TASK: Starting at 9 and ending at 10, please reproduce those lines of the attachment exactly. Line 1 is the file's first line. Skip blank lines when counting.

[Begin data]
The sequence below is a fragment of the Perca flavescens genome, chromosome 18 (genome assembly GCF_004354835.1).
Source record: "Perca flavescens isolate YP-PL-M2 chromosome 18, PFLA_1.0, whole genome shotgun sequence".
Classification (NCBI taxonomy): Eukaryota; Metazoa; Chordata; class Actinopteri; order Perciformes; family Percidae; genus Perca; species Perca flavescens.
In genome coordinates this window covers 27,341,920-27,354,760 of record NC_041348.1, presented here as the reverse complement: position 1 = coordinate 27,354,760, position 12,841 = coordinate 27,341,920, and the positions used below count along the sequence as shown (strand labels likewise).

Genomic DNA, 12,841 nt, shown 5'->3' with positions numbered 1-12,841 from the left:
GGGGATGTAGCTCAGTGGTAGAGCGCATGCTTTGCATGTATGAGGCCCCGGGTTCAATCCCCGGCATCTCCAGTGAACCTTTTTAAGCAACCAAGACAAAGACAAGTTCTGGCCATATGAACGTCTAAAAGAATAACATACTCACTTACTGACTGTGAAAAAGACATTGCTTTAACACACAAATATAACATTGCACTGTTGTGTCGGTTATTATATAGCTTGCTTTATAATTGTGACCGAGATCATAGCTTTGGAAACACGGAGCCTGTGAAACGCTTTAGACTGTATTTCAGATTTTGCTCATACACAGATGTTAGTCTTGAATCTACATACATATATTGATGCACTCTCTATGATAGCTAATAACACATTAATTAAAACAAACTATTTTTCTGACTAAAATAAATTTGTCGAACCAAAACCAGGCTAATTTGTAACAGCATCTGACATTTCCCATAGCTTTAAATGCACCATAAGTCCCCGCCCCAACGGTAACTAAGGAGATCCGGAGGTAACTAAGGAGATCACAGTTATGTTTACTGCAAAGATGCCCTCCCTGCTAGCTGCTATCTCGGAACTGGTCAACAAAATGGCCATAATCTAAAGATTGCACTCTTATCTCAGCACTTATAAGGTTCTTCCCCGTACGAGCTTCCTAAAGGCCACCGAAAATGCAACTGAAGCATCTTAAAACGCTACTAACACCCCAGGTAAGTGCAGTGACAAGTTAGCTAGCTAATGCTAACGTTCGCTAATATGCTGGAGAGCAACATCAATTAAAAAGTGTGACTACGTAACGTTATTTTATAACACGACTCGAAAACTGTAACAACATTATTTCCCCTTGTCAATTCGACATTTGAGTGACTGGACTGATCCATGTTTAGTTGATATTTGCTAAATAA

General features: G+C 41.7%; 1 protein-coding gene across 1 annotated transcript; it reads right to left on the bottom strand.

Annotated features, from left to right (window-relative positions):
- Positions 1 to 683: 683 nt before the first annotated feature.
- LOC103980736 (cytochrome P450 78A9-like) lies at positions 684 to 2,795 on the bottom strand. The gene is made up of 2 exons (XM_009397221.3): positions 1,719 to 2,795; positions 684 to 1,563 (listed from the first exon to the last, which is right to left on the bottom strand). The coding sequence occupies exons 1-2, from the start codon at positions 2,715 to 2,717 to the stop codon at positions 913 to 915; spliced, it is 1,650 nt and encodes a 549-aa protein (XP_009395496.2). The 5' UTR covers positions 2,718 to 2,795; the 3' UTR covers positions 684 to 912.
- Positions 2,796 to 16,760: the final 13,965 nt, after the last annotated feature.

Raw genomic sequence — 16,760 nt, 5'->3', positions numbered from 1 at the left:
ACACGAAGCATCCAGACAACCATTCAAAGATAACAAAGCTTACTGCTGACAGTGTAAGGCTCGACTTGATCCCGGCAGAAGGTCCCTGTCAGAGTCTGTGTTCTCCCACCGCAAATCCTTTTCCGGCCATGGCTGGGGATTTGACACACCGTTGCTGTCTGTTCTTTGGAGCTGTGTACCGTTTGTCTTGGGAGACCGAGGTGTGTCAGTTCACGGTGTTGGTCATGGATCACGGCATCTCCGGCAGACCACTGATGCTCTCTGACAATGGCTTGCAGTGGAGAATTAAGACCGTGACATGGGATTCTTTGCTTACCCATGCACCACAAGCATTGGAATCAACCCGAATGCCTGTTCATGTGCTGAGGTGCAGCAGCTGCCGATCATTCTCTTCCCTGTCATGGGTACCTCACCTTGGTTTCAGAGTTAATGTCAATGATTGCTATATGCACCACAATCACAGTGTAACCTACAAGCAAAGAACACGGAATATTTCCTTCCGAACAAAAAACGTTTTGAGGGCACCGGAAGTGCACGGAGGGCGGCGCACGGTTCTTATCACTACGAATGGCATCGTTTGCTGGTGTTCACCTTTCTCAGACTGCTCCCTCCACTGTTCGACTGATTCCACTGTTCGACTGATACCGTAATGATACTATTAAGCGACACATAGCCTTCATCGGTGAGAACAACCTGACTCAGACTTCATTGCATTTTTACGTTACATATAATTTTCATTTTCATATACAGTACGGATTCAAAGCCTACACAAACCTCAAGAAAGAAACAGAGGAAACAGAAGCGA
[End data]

- Positions 1 to 683: 683 nt before the first annotated feature.
- LOC103980736 (cytochrome P450 78A9-like) lies at positions 684 to 2,795 on the bottom strand. The gene is made up of 2 exons (XM_009397221.3): positions 1,719 to 2,795; positions 684 to 1,563 (listed from the first exon to the last, which is right to left on the bottom strand). The coding sequence occupies exons 1-2, from the start codon at positions 2,715 to 2,717 to the stop codon at positions 913 to 915; spliced, it is 1,650 nt and encodes a 549-aa protein (XP_009395496.2). The 5' UTR covers positions 2,718 to 2,795; the 3' UTR covers positions 684 to 912.